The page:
Wait, did the Fed bail out a bank last week?

The evidence is circumstantial, but some think that the Federal Reserve's spending indicates that it may have bailed out a major bank.

Hyungwon Kang/Reuters/File
Federal Reserve Chairman Ben Bernanke waits to be introduced at a conference on "Small Business and Entrepreneurship during an Economic Recovery" at the Federal Reserve in Washington in this file photo. Because of the Fed's spending patterns last week, some think that the Federal Reserve may have bailed out a major bank.

Zero Hedge asks “Did The Fed Quietly Bail Out A Bank On Tuesday?” They describe their evidence as “circumstantial,” but bank credit exploded, the Fed made its first net MBS bulk purchase since QE1, and there was a surge in discount window borrowings. Of course we will find out what bank bellied up to the Fed’s discount window bar two years from now.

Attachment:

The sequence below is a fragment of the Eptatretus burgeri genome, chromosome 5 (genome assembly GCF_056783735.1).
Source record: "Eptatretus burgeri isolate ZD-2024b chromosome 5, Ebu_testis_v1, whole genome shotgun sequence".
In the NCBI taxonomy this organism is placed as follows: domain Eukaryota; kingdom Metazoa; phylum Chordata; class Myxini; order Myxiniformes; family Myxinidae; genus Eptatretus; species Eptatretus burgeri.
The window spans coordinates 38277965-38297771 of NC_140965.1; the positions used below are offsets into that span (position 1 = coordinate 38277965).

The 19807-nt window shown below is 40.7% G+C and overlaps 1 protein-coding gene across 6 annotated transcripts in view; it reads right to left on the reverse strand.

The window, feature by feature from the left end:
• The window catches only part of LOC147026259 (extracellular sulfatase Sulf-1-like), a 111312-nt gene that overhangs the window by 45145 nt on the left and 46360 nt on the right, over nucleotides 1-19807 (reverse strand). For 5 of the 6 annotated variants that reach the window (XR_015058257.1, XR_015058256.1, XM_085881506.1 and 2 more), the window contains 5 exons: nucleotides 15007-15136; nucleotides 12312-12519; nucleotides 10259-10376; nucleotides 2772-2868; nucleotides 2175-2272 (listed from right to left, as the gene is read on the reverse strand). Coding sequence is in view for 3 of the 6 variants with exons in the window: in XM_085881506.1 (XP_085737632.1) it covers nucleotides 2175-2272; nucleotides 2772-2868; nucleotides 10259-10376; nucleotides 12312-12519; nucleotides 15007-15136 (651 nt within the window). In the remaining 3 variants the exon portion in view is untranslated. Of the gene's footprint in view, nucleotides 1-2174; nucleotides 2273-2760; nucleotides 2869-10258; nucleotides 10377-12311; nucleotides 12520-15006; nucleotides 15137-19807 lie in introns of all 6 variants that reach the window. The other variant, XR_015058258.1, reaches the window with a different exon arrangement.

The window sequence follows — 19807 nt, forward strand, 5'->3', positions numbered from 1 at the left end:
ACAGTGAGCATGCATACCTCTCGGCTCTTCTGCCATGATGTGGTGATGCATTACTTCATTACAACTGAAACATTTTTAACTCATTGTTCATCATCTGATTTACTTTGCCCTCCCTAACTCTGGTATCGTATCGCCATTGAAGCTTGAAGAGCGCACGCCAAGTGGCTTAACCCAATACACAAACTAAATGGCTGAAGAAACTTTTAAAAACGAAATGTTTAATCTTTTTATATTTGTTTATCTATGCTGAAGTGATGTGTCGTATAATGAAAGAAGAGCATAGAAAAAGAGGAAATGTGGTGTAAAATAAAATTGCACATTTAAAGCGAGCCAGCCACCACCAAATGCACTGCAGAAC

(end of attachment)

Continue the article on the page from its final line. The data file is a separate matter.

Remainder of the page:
ZH quotes Barclays’ Joseph Abate,

After months of virtually no use of the Fed’s discount window, borrowing jumped to an average of $400m/day in the week through Wednesday. The Fed reports only the weekly average of daily borrowing and the daily amount outstanding on Wednesday. From these figures, we estimate that on one day last week, total discount window borrowing reached $2.5bn. Of course, the same $400m/day weekly average could have been achieved with a bank borrowing $900mn on Friday. It is unclear what prompted this pick-up in borrowing from the Fed. There was neither a spike in the fed funds rate nor any disruption in the repo market, so we are a bit puzzled.

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